and email someone back thanks, but no thank you.
    I'm with you on this. We both can save time and money, 'Email Please only'

  2. No wonder people are bypassing big publishers.
    On a side note, the post office was picking up and delivering mail while their two biggest competitors were closed due to weather.
    Biggest problem is publishing is still in mid-twentieth century.
    Best of luck!

  3. Hi Susan. Good luck with your subimssion. It really is a painful process, and the more I get to understand it the more I tend towards self publishing. It's no longer a vanity industry, it's a mainstream publishing option, and many self published authors are having huge success with books that were rejected by agents and publishers.

    There are many arguments authors make against the self publishing option, but all are summountable, and you get to be in control of your work as well as taking home substantially more of the royalties.

    Having said all that, I hope you are successful with your queries. There are very few of us who would say no to a publishing deal if it were offered even if we were contemplating self publishing.

  4. Thanks for the encouragement. All of you seem to be thinking the same thing I am.

  5. Hi Susan,
    I received your book today along with some very cool book thongs, thank you very much. You asked me about my publisher, but I can't find your email. Mine is
    I'm guesting on L'Aussies publication party on the 16th to talk about it too.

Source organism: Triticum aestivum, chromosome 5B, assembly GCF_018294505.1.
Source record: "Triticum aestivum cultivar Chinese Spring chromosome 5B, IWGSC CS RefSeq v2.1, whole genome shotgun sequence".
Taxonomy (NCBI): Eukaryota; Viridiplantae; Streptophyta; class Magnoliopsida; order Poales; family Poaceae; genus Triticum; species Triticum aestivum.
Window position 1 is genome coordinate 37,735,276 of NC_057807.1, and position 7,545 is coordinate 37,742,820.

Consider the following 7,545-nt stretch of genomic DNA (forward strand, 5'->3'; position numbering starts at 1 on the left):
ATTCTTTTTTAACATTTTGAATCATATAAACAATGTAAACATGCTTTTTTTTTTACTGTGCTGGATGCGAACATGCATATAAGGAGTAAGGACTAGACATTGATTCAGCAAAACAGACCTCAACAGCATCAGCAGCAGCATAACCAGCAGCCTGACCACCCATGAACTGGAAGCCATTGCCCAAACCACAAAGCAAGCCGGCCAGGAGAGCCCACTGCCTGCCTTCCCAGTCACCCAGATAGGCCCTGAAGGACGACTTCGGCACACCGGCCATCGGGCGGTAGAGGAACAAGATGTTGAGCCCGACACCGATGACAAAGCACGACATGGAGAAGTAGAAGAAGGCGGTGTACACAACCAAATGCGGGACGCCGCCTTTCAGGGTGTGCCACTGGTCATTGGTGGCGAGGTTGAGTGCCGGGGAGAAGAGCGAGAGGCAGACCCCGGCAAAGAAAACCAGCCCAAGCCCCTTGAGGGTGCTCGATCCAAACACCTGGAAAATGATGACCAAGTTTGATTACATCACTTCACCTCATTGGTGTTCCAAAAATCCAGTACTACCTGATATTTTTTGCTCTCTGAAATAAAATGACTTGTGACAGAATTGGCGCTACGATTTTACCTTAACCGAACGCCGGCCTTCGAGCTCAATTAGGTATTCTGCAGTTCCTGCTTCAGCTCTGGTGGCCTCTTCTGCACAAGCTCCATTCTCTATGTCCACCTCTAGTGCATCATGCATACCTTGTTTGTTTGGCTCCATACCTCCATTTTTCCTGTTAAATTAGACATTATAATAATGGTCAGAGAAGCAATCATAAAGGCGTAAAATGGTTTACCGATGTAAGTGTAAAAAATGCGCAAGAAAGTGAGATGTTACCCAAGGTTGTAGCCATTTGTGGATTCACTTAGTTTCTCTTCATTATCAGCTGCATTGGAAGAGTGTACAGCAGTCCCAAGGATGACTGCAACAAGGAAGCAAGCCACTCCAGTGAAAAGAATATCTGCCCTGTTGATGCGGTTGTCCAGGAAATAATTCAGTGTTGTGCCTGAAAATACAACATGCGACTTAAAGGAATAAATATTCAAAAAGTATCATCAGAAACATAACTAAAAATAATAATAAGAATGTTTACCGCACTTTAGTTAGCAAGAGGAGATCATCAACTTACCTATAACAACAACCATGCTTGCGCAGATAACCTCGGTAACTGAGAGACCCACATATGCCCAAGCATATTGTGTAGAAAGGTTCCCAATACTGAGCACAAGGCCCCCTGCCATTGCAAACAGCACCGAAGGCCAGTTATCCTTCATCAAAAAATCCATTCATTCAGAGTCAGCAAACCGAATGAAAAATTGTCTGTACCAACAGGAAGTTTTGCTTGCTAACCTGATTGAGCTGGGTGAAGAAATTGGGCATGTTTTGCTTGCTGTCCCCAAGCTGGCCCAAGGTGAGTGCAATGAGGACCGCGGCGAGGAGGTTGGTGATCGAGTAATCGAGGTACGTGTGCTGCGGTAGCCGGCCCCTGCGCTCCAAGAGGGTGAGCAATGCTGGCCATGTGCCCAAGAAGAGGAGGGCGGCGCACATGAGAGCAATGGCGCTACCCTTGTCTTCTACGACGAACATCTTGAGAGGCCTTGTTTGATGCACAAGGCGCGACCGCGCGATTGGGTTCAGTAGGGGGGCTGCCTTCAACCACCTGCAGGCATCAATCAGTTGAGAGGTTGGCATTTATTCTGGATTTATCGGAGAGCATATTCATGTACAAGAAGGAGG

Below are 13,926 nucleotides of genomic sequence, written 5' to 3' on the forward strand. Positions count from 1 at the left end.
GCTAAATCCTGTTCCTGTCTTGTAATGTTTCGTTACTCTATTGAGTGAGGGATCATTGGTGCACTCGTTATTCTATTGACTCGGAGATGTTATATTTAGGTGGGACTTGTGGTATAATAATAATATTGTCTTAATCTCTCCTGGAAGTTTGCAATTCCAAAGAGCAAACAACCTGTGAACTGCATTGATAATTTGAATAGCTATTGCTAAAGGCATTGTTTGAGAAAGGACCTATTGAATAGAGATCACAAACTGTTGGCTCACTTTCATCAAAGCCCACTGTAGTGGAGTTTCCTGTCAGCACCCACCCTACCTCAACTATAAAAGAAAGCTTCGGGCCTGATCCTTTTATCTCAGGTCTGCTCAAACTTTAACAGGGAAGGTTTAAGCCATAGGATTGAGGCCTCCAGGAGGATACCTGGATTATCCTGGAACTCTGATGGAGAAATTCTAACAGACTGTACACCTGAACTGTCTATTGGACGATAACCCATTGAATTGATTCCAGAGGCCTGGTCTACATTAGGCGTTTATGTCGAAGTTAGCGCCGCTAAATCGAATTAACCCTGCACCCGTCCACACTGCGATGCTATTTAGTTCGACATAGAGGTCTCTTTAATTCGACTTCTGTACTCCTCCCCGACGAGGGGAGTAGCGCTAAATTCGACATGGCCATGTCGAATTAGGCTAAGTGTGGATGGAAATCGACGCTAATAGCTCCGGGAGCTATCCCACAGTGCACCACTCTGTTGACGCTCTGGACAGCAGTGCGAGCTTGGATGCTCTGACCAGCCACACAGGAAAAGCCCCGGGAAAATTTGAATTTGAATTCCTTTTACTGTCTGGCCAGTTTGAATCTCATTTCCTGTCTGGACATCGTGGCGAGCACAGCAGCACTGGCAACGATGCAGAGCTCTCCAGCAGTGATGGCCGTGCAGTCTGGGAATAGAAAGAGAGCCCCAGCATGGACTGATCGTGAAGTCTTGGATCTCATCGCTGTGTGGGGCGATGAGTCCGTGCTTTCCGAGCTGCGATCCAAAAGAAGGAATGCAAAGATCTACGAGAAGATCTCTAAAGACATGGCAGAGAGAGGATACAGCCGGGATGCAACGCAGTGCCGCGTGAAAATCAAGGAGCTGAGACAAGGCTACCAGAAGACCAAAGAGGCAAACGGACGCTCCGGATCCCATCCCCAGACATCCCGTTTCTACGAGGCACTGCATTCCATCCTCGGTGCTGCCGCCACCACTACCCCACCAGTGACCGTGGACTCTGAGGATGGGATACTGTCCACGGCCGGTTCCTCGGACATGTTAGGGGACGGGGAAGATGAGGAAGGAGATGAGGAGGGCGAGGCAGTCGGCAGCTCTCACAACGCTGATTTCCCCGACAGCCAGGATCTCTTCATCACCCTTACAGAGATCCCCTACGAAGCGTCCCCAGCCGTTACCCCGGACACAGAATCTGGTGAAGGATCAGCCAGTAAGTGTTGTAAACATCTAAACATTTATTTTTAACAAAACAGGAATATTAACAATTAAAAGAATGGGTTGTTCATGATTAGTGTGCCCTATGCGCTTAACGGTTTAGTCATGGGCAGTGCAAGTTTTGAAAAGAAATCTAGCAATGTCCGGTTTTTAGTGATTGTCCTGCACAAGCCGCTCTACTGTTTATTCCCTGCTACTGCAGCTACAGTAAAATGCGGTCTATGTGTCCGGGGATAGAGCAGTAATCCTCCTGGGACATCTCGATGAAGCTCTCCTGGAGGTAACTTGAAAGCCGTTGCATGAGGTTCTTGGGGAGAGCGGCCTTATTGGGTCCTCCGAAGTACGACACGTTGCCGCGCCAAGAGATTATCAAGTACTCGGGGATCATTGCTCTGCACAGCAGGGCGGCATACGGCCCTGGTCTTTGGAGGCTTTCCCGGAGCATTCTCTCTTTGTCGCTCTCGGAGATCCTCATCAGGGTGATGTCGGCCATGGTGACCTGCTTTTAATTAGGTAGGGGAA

6. Good luck with your query! No submission is a waste! Snail or no snail.

  7. You're welcome, Nancy.
    You're so right, Colene. The durn snail can get expensive though.

  8. I don't submit any query letters via snail mail. Nothing. its all by email or nothing. In this day and time its inconceivable to send a query letter email IMHO>

  9. Good luck with your submission! Snail mail is a pain but sometimes is worth it.

  10. I'm not to the querying stage yet, but I sympathize with you! It does seem strange that anyone would require paper submissions anymore. I'll have to put those on the bottom of my list.

  11. You got a point. It's takes long and it's a hard journey. I think it's obvious though why they want paper copies. This way they can easily make notes and also distinguish serious writers from sloppy "I-m-gonna-send-a-story-off-that-I-wrote-last-night" writers.
    It sucks for us. I hope the money wasn't for nothing.
    Nahno ∗ McLein

  12. I'm sure part of the reason is a fear of viruses via attachments, too. All it takes is one incident to make someone very gun-shy.

    Good luck with the submissions!

  13. The publishing world is changing so rapidly that it seems those who insist on snail mail submissions are akin to the dinosaurs. There's nothing wrong with small and medium-sized presses, and some of the new e-book publishers look pretty interesting...and fast.

  14. I always hesitate to send a full manuscript. I figure, if that agent/editor is that out of touch with new technology, they probably wouldn't want to buy my work anyway. It is ridiculous to expect a writer to send an entire manuscript, especially when they can tell if the story is for them within the first chapter. The cost and time involved is not worth the rejection.

    --Good luck, Susan!